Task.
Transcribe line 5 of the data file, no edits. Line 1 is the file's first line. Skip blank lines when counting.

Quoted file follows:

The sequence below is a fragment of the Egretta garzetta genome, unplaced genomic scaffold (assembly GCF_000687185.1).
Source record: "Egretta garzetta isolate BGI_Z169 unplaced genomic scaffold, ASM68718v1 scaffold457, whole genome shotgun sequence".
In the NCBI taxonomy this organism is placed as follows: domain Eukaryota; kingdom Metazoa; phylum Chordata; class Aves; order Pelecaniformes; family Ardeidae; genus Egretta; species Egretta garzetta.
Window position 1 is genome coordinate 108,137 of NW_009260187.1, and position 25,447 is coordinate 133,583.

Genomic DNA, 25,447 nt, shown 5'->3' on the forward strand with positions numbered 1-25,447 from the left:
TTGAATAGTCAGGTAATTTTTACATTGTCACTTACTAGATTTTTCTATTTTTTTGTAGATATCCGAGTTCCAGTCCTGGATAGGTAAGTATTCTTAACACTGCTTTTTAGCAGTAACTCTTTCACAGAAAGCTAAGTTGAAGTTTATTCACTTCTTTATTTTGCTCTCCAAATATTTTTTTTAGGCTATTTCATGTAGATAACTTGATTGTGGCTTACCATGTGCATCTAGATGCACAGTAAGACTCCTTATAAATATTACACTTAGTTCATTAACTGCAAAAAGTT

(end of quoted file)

Genomic DNA, 25,447 nt, shown 5'->3' on the forward strand with positions numbered 1-25,447 from the left: